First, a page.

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Case 1:04-cv-01416-TWT Document 314 Filed 11/25/13 Page 1 of 14







NO. 1:04-CV-1416-TWT





This is a class action involving conditions at the Fulton County Jail. It is before the Court on the Plaintiffs' Motion to Order the Defendants1 to Show Cause Why They Should not be Held in Contempt [Doc. 300]. For the reasons set forth below, the motion is granted.

I. Background On May 19, 2004, the Plaintiff Frederick Harper, an inmate at the Fulton County Jail, filed this action pro se, alleging the use of excessive force by jail staff.

On June 22, 2004, attorneys from the Southern Center for Human Rights entered their 1 Fulton County and the individual members of the Fulton County Board of Commissioners will be referred to collectively as the “Fulton County Defendants.” T:\ORDERS\04\Harper\contempt.wpd Case 1:04-cv-01416-TWT Document 314 Filed 11/25/13 Page 2 of 14 appearance on behalf of the Plaintiffs and filed an amended class action complaint on behalf of all inmates at the Fulton County Jail seeking declaratory and injunctive relief with regard to allegedly deplorable conditions at the jail. The amended complaint alleged, among other things, that the jail was dangerously overcrowded and understaffed, and that the locks on many of the cells did not work. Am. Compl. [4] 24-26.

In December 2005, the parties reached a settlement and presented the Court with a comprehensive Consent Order enumerating the actions the Defendants had agreed to undertake to remedy the conditions at the jail. Following a fairness hearing, the Court approved the settlement and entered the Consent Order on February 7, 2006.

Among other things, the Consent Order placed a cap of 2,500 on the number of inmates that may be housed at the jail's Rice Street facility2 and provides that "[n]o inmate shall be required to sleep on the floor." Consent Order [89] 18-19. The Consent Order also established mandatory minimum staffing levels for each cellblock and required that "[a]ll cell doors at the Jail shall be equipped with functioning locks which can be opened remotely from the tower," and that "[t]hese locks shall be maintained in good working order." Id. 16, 25-26.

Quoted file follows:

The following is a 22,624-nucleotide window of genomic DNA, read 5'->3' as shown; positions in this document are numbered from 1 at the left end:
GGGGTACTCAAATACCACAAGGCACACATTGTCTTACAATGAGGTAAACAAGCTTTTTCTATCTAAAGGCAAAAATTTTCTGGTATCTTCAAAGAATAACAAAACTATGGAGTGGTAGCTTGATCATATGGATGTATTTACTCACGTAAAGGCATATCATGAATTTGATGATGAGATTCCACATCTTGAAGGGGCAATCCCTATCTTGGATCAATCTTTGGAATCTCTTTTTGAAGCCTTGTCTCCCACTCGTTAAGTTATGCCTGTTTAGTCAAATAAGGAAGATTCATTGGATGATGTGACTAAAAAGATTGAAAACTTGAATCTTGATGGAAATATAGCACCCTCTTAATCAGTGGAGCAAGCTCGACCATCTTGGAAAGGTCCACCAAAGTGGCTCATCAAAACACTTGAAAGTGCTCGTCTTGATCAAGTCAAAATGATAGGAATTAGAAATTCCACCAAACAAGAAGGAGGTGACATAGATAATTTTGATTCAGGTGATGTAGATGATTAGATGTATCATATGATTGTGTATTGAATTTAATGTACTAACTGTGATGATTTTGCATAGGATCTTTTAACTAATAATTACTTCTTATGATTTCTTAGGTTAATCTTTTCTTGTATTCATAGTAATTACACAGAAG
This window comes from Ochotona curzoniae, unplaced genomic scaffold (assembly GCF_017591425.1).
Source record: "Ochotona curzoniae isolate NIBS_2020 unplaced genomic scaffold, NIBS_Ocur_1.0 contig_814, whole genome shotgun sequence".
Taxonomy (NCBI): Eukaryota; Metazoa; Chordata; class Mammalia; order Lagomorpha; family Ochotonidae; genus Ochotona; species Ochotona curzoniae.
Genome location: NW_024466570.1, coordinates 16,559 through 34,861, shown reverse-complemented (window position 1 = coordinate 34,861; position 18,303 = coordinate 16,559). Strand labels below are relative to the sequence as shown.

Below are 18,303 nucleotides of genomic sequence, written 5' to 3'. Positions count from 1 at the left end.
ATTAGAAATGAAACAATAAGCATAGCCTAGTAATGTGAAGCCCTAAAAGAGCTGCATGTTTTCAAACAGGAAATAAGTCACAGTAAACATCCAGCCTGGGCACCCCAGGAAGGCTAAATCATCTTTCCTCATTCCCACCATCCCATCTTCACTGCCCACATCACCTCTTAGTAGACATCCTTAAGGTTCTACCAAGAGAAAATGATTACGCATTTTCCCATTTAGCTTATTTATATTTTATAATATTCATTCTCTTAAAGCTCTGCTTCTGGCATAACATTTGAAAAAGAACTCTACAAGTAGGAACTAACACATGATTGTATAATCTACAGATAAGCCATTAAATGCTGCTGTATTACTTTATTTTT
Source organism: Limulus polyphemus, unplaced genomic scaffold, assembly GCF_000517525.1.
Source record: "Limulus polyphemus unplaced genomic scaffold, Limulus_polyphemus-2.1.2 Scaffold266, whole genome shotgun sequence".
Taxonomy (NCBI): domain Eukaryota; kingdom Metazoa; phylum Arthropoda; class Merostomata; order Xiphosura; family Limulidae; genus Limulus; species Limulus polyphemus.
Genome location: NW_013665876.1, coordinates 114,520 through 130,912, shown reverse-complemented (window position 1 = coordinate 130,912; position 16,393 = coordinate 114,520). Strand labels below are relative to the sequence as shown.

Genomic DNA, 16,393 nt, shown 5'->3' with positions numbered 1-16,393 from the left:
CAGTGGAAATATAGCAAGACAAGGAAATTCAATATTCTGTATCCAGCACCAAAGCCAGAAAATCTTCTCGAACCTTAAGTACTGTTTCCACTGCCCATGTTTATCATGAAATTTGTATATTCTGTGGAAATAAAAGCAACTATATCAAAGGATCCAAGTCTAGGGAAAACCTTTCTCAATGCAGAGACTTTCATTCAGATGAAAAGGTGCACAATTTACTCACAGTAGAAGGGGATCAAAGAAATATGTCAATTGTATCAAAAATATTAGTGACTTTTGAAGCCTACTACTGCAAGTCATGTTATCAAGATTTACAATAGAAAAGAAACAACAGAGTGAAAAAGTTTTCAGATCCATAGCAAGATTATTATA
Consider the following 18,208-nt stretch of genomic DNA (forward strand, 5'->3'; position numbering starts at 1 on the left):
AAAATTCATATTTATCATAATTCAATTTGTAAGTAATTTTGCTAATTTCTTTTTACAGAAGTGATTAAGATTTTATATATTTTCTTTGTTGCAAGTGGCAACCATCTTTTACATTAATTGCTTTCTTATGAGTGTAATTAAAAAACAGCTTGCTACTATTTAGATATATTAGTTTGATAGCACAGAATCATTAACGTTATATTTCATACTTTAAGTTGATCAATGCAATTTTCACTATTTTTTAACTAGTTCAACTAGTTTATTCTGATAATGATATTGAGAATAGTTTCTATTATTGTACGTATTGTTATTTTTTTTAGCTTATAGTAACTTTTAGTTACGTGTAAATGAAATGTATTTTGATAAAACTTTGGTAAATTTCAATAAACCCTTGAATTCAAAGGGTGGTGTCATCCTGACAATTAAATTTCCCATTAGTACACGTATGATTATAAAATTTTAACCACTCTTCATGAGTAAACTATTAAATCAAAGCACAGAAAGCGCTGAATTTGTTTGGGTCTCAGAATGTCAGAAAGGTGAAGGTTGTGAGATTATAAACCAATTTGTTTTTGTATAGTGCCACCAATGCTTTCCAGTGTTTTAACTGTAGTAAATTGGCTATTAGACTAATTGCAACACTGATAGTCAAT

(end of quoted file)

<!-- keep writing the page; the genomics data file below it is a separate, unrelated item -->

2 The Consent Order originally set a cap of 2,250, but the Court later agreed to increase the cap to 2,500. Order of April 29, 2010 [247] at 2.

-2- T:\ORDERS\04\Harper\contempt.wpd Case 1:04-cv-01416-TWT Document 314 Filed 11/25/13 Page 3 of 14 Pursuant to the terms of the Consent Order, a monitor selected by the parties inspects the jail at least once a quarter and provides a report to the Court and the parties on the Defendants' compliance. Id. 103. The current monitor, Calvin Lightfoot, inspects the jail every month and produces a quarterly report. The monitor's latest report, issued last month, states that due to an increase in the number of inmates and the Fulton County Defendants' decision to eliminate funding for outsourcing inmates to other jails, the population at the Rice Street facility has exceeded the cap of 2,500. Twenty-Eighth Quarterly Report of the Court Monitor [303] at 7. Consequently, large numbers of inmates are sleeping on the floor. Id. The monitor also reports that the jail continues to be understaffed, with officer and supervisor mandated posts achieving only 88% and 78% coverage, respectively. Id.

at 6-7. Finally, the monitor reports that a contractor hired by the County has begun replacing malfunctioning locks at the jail, but that the process will not be completed until April or May of 2014. Id. at 9. As a result of overcrowding, understaffing, and the continued existence of malfunctioning locks, it is the monitor's opinion that "the Fulton County Jail, at this juncture, is an unsafe facility for inmates and staff." Id. at 11.

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allege that the Defendants are violating the Consent Order by forcing inmates to sleep on the floor, failing to staff all mandated posts in the jail, and continuing to detain inmates in cells whose locks are broken or compromised. The Plaintiffs allege that these violations have led to unconstitutional conditions of confinement and violations of the constitutional rights of inmates by creating an objectively substantial risk of serious harm. The Plaintiffs seek an order imposing monetary sanctions until compliance with the Consent Order is achieved, and requiring the Defendants to submit a plan to the Court to bring themselves into compliance with the Consent Order.